Uplifting News and Stories Gleaned from the Web

Written by Anne Gayler of Orange County, New York

I live in a 200-year-old house right by a stream. A pipe leads from the basement into the stream to deal with the occasional flood.

One day while in the basement I noticed that ‘someone’ had thrown all the tools off my workbench and onto the floor.  I wondered, “Who could have done that?”

Tools were scattered everywhere. I started to put them back and then recoiled with a shriek. The culprit was a two foot snake. The poor thing was almost near death. He had crawled onto the workbench, probably in search of mice, and had tried to slither through some bird netting. Instead he became horribly entangled. Wads of netting were wound around in his mouth, around his neck and strangulating his body. His struggles had been violent enough to throw the tools onto the floor…but he hardly had the strength to move at this point.

I Raced Upstairs

I raced upstairs for the scissors. Carefully, I took him by the neck right below the head and started cutting the netting off, starting from the tail end.  There was a moment of fear when he suddenly regained strength and wound himself around my arm. I gently unwound him and continued until I got to the neck. I had almost all the netting off his neck when with amazing strength he wrested himself away from me and fled toward the pipe hole. But he was still in trouble. A ruff of netting was still wound around his neck and twisted inside his mouth. And now here’s the amazing part. He turned and faced me and stood still.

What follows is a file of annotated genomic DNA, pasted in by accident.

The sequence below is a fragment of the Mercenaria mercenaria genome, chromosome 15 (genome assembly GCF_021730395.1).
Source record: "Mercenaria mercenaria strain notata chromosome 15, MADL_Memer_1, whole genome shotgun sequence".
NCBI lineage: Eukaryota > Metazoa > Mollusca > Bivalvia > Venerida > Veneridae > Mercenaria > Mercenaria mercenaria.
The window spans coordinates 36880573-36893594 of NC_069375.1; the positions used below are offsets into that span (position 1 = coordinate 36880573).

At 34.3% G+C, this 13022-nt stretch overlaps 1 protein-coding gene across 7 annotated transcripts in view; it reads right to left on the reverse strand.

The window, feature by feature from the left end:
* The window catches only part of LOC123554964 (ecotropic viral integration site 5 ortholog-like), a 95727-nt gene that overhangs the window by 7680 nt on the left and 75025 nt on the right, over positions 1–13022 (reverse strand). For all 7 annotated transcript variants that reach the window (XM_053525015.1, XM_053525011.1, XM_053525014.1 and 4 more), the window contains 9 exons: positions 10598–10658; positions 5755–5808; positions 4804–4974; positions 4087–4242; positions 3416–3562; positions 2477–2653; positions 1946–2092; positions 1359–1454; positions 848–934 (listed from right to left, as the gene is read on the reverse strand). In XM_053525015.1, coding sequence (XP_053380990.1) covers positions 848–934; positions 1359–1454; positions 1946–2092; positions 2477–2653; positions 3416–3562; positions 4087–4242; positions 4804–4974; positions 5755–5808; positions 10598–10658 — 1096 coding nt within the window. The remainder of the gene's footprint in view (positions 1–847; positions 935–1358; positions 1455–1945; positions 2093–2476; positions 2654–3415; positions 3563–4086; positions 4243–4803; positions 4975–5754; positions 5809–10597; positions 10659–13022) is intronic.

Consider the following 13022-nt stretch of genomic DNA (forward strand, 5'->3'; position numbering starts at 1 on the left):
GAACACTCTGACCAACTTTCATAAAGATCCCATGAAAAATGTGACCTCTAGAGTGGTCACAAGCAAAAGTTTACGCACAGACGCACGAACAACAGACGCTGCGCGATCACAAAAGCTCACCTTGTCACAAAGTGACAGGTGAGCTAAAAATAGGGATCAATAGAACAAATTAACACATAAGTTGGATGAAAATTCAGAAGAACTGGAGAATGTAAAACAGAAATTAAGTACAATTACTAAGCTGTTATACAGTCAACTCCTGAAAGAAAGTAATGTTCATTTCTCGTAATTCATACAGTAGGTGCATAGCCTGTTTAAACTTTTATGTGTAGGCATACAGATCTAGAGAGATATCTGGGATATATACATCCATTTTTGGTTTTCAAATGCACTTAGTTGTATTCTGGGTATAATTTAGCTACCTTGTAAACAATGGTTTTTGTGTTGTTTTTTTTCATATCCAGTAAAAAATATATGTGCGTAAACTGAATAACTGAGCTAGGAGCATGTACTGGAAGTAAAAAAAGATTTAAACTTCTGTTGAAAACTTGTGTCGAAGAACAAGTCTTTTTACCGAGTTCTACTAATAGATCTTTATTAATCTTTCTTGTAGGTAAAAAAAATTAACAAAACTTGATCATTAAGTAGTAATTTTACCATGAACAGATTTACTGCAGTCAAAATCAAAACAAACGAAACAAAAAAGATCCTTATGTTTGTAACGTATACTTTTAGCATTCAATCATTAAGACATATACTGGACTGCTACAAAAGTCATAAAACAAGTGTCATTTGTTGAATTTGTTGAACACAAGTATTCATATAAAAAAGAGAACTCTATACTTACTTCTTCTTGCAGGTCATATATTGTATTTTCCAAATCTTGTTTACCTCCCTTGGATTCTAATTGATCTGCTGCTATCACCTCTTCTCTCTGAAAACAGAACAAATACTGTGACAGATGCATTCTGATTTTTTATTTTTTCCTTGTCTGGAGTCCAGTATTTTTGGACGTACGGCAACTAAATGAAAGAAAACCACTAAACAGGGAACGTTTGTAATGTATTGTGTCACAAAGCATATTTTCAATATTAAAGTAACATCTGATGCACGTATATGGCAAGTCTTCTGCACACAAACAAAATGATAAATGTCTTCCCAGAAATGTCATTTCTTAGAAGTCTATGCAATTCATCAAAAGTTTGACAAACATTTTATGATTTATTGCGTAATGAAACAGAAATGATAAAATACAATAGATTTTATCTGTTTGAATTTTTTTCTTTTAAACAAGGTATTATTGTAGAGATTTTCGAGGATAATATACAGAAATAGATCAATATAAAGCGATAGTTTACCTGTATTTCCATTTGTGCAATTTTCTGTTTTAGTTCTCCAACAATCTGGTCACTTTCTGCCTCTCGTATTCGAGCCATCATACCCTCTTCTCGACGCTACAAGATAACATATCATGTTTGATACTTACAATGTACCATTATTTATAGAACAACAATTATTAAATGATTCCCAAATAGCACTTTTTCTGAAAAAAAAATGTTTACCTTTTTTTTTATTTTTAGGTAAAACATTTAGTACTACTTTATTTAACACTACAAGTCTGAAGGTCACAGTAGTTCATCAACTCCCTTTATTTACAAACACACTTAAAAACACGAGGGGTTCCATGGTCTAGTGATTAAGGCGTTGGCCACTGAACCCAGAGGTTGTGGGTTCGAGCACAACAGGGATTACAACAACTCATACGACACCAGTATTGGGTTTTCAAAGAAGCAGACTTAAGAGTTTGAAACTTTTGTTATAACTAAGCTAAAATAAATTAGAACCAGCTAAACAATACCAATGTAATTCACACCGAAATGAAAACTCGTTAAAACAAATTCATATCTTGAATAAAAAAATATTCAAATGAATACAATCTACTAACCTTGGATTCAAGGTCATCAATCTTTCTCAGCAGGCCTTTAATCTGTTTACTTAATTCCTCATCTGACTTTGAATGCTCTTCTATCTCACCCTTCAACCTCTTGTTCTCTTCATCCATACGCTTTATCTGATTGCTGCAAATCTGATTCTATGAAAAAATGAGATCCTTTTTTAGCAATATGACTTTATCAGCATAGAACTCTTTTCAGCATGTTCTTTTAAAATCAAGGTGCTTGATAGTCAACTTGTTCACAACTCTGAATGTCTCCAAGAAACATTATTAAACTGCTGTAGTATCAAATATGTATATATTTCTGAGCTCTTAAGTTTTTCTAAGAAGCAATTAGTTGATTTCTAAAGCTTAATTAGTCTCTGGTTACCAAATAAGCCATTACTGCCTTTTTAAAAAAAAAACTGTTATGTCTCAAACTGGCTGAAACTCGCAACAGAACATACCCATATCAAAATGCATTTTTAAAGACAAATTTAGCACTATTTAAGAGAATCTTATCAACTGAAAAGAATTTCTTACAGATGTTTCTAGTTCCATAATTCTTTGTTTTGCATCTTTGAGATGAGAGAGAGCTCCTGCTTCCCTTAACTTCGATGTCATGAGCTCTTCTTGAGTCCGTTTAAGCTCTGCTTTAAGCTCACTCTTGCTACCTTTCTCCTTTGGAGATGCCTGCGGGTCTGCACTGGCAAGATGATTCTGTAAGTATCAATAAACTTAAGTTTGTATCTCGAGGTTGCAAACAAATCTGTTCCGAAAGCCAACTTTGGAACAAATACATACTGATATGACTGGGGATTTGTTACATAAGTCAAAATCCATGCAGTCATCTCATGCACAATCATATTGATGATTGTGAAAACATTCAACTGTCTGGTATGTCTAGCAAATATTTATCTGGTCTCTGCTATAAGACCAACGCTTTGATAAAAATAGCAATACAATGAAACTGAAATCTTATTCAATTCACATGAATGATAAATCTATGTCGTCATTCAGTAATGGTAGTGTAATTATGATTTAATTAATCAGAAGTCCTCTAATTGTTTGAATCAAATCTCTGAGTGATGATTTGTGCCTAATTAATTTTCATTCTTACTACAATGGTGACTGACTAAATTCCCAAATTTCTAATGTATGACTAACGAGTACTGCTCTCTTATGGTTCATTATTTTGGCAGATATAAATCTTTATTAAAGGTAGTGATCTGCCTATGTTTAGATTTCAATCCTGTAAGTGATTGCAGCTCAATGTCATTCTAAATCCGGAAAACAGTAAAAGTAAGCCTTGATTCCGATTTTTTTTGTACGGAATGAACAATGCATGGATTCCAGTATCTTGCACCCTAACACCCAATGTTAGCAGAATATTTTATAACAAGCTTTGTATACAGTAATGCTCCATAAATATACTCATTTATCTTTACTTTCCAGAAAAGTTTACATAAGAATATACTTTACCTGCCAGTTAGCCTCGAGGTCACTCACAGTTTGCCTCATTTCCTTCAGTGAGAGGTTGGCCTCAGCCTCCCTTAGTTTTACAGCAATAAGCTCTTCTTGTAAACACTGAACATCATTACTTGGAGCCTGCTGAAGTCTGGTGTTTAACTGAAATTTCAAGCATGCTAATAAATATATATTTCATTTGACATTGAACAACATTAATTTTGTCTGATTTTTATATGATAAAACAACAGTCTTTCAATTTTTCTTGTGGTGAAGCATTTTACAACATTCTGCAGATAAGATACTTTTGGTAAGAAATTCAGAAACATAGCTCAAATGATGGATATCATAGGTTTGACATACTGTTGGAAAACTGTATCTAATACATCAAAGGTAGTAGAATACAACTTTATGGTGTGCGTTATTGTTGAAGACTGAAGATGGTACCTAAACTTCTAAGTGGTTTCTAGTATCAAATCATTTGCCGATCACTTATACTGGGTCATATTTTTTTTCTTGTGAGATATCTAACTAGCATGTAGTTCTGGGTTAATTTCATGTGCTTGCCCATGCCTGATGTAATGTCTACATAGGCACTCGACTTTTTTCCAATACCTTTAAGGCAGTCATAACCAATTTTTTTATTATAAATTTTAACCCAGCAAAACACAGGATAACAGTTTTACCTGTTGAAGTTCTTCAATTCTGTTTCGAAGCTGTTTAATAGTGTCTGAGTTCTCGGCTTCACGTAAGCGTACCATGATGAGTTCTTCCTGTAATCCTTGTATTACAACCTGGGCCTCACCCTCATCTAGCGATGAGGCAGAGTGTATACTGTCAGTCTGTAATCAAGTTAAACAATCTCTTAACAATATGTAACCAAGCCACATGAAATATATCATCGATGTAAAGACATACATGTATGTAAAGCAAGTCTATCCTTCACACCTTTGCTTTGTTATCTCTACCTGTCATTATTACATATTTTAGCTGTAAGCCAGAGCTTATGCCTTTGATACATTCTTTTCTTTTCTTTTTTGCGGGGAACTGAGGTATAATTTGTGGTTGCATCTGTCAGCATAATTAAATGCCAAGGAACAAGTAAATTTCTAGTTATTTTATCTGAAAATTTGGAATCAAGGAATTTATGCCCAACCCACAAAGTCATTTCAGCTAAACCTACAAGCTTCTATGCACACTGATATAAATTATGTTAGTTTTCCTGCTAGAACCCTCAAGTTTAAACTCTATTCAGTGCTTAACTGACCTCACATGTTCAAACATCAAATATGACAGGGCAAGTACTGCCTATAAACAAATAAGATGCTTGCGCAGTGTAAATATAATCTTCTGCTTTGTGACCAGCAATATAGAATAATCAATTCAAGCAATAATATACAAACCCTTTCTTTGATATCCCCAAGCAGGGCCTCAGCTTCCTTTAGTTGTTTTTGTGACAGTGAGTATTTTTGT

Talking to him, very slowly and quietly, I approached him. He let me get close enough so that I could grab the ruff of netting around his neck and I held on while he struggled backward to get out of it, which he did! One last look and down the pipe he went. I was left feeling very gratified that he had somehow realized I was his friend and had allowed me to help him.

Use Netting With Caution

This snake is among many animals who get trapped in netting each year.  Squirrels, chipmunks, birds and other wildlife frequently become entangled in outdoor netting.  If you use netting in your garden be sure to inspect it at dawn and dusk and wear protective gear if you need to engage in a rescue.


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